Retirement is a milestone event that, in a perfect world, can be planned in advance and executed on cue. But as the saying goes, life is what happens to you while you’re busy making other plans. The truth is, when you’re five or 10 years out from your planned retirement date, unexpected events or a change in your personal goals can quickly steer you off course.
Consider how the following life-altering scenarios might play out with regard to your finances. With a little readjusting, it may be possible to manage these circumstances with minimal disruption to your bottom line.
Your spouse was recently laid off, potentially forcing early retirement.
Working Americans who are eligible for Social Security income can choose to retire as early as age 62, but leaving the workforce before you’re ready can take a toll on your anticipated retirement income. Retiring before your “full retirement age,” which varies by birth year and is now 67 years old for workers born in 1960 or later1, also means a reduced benefit amount − as much as 30 percent.
If possible, your spouse may want to pursue another job or freelance work to maintain some income. If continued employment isn’t an option, adjust your long-term plans accordingly, and live within your means as much as possible before tapping into retirement savings.
Financial uncertainties are compelling you to push out your retirement date.
In most professions, there’s no requirement to retire at a specific age. It may be both practical and desirable to stay in the workforce longer, not only to continue to earn a paycheck but also if you enjoy your work. Keep in mind that staying in the workforce may make sense for some people, but not everyone. If you have a stressful career or are spending a significant amount of cash on transportation and professional wardrobe, determine how much continuing to work might really save you. Some may not be able to work as long as they’d like or expected to after 65 due to a disability or illness. Bottom line: work longer if you are able and desire to, but avoid depending on an extended time in the workforce for retirement income.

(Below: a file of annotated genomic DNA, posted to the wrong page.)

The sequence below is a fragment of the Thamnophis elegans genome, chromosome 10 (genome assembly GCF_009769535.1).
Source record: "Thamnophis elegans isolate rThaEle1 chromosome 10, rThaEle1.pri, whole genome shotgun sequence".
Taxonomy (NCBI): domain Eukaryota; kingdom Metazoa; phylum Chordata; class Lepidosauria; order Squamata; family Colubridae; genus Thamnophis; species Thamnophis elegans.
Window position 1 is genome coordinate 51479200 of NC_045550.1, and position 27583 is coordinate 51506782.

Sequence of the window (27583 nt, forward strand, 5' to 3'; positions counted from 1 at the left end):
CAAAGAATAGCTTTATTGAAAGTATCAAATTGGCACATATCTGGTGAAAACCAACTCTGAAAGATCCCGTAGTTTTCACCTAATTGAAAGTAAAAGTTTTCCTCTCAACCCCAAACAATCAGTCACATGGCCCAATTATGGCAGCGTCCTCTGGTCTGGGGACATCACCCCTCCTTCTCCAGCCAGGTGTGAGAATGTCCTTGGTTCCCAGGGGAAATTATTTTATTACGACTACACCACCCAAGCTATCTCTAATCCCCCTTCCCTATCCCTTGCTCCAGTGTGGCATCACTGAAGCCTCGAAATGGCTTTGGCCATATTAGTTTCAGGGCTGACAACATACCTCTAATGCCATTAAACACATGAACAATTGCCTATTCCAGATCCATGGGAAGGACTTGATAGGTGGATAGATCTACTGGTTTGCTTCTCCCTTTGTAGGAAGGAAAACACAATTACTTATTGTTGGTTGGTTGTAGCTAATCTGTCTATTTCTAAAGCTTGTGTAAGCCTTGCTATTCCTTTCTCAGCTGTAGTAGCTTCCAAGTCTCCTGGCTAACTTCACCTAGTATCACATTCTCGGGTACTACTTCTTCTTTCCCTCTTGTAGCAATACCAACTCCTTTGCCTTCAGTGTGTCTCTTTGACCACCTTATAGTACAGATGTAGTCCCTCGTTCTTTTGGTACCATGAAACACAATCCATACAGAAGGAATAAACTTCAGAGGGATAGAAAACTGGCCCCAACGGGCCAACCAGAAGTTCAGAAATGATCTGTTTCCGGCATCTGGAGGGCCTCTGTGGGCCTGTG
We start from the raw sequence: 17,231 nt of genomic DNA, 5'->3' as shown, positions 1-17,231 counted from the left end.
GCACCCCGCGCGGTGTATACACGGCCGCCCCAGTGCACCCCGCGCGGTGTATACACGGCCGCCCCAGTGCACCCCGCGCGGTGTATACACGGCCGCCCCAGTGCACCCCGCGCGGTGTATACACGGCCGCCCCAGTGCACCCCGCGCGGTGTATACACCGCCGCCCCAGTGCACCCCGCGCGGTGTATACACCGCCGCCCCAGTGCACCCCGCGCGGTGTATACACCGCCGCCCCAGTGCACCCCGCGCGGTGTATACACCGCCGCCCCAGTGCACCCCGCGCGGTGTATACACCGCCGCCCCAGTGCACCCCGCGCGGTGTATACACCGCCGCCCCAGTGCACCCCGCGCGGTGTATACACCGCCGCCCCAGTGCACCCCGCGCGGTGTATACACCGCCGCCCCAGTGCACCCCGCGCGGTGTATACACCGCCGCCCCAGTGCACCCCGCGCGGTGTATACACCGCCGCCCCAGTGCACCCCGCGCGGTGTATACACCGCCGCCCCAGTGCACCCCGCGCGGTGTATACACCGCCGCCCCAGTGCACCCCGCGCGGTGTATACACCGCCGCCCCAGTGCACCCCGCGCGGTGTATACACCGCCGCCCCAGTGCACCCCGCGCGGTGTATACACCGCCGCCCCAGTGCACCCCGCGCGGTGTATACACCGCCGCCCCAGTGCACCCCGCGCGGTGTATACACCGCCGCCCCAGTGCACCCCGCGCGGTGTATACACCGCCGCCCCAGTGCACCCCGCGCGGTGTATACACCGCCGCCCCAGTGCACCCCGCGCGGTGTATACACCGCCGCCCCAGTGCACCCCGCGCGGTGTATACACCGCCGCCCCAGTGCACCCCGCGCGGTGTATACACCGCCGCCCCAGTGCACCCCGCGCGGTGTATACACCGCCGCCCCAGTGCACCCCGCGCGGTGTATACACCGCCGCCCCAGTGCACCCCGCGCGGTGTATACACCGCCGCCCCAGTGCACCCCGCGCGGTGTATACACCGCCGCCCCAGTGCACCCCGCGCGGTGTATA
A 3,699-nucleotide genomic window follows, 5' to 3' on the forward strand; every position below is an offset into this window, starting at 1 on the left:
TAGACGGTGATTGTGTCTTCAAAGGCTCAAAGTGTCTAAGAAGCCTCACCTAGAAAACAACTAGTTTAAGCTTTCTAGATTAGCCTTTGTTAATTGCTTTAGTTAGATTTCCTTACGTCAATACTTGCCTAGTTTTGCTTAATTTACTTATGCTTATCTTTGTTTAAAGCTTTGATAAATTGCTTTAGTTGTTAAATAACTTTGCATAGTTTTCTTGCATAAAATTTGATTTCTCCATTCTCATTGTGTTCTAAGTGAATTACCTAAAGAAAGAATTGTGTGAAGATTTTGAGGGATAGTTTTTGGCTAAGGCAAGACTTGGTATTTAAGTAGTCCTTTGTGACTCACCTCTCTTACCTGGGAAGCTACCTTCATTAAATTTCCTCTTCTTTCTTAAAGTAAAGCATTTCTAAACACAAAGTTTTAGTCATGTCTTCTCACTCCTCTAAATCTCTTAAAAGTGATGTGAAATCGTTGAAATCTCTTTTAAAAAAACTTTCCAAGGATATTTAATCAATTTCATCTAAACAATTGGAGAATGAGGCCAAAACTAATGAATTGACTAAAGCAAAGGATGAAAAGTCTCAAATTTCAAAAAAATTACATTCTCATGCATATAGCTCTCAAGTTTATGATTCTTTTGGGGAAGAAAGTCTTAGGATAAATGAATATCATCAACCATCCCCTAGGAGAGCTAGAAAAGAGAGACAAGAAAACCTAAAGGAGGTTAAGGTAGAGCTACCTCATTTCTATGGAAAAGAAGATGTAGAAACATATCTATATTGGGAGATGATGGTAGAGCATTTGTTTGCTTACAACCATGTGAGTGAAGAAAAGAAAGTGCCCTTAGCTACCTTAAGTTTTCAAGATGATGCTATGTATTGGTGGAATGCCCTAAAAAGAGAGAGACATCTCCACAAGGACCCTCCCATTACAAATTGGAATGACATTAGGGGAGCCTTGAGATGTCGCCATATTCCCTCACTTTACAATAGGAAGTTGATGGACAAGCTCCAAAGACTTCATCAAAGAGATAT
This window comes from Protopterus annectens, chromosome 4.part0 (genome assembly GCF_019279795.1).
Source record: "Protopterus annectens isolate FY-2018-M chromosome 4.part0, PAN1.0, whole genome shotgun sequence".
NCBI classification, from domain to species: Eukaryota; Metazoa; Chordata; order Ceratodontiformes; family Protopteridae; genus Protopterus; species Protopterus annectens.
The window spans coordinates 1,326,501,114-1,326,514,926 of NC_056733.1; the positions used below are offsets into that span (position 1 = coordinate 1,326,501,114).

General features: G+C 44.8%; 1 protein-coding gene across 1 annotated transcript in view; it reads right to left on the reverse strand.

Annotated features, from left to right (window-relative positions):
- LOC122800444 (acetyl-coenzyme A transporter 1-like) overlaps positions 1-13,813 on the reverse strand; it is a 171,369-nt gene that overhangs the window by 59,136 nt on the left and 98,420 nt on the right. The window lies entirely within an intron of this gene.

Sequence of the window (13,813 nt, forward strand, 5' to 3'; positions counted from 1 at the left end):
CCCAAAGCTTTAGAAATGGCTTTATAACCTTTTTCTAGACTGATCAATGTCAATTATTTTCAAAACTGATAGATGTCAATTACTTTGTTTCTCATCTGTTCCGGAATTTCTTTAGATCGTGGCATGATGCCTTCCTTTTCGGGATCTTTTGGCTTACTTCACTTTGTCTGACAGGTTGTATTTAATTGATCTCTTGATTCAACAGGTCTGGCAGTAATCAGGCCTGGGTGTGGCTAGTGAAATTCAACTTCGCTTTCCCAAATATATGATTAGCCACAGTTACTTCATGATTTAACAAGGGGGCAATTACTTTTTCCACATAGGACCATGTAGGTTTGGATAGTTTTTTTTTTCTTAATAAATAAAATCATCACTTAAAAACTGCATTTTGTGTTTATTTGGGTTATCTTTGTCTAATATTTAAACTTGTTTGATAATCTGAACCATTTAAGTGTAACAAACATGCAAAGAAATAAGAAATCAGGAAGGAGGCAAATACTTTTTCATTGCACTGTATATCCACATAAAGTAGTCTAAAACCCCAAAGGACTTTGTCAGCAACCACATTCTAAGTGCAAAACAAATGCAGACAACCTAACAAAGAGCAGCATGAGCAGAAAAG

Unlike early retirement, retiring later than usual will affect your Social Security earnings in a good way. If you choose to retire after the normal retirement age, you can earn a delayed retirement credit that ranges from 3 to 8 percent2. Use the Social Security Administration’s online calculator to determine your benefit amount.
Keep in mind that even if you continue working, you can’t keep all your money in a tax-advantaged retirement account forever. Generally speaking, you’ll need to start withdrawing required minimum distributions starting the year you reach 70 ½ years of age. The exception to this is if you have money in a Roth IRA that’s funded with after-tax dollars and thus isn’t subject to the same withdrawal requirements as pre-tax retirement accounts.
Your ideal retirement vacation property is for sale − a little sooner than you had planned.